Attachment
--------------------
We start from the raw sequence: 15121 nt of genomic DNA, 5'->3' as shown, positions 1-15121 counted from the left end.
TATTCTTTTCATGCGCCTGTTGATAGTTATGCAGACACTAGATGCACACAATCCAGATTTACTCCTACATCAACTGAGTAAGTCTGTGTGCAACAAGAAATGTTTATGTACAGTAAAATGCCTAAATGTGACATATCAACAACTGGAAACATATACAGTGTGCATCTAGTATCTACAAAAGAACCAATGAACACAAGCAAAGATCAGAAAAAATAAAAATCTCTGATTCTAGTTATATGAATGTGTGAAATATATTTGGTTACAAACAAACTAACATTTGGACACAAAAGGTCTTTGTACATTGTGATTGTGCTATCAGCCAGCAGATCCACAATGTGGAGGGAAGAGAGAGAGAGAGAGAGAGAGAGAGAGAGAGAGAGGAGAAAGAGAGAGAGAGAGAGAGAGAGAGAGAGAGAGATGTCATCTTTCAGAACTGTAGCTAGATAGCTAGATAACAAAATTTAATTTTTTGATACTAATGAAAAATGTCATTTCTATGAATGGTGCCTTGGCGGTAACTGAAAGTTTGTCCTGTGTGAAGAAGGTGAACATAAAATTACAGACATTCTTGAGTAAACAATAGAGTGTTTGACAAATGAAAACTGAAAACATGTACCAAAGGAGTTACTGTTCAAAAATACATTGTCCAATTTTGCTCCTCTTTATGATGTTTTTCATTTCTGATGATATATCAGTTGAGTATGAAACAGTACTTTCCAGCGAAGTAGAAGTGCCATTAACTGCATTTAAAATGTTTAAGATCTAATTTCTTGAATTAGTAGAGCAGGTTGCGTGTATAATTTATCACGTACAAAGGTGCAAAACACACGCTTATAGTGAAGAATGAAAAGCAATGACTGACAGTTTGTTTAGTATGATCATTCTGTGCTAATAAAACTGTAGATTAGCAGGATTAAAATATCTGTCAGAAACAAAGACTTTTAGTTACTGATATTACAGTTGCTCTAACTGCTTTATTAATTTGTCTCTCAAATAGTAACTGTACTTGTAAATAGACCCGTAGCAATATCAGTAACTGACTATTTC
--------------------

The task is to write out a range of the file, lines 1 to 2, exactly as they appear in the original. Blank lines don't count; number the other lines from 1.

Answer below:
We start from the raw sequence: 15121 nt of genomic DNA, 5'->3' as shown, positions 1-15121 counted from the left end.
TATTCTTTTCATGCGCCTGTTGATAGTTATGCAGACACTAGATGCACACAATCCAGATTTACTCCTACATCAACTGAGTAAGTCTGTGTGCAACAAGAAATGTTTATGTACAGTAAAATGCCTAAATGTGACATATCAACAACTGGAAACATATACAGTGTGCATCTAGTATCTACAAAAGAACCAATGAACACAAGCAAAGATCAGAAAAAATAAAAATCTCTGATTCTAGTTATATGAATGTGTGAAATATATTTGGTTACAAACAAACTAACATTTGGACACAAAAGGTCTTTGTACATTGTGATTGTGCTATCAGCCAGCAGATCCACAATGTGGAGGGAAGAGAGAGAGAGAGAGAGAGAGAGAGAGAGAGAGAGGAGAAAGAGAGAGAGAGAGAGAGAGAGAGAGAGAGAGATGTCATCTTTCAGAACTGTAGCTAGATAGCTAGATAACAAAATTTAATTTTTTGATACTAATGAAAAATGTCATTTCTATGAATGGTGCCTTGGCGGTAACTGAAAGTTTGTCCTGTGTGAAGAAGGTGAACATAAAATTACAGACATTCTTGAGTAAACAATAGAGTGTTTGACAAATGAAAACTGAAAACATGTACCAAAGGAGTTACTGTTCAAAAATACATTGTCCAATTTTGCTCCTCTTTATGATGTTTTTCATTTCTGATGATATATCAGTTGAGTATGAAACAGTACTTTCCAGCGAAGTAGAAGTGCCATTAACTGCATTTAAAATGTTTAAGATCTAATTTCTTGAATTAGTAGAGCAGGTTGCGTGTATAATTTATCACGTACAAAGGTGCAAAACACACGCTTATAGTGAAGAATGAAAAGCAATGACTGACAGTTTGTTTAGTATGATCATTCTGTGCTAATAAAACTGTAGATTAGCAGGATTAAAATATCTGTCAGAAACAAAGACTTTTAGTTACTGATATTACAGTTGCTCTAACTGCTTTATTAATTTGTCTCTCAAATAGTAACTGTACTTGTAAATAGACCCGTAGCAATATCAGTAACTGACTATTTC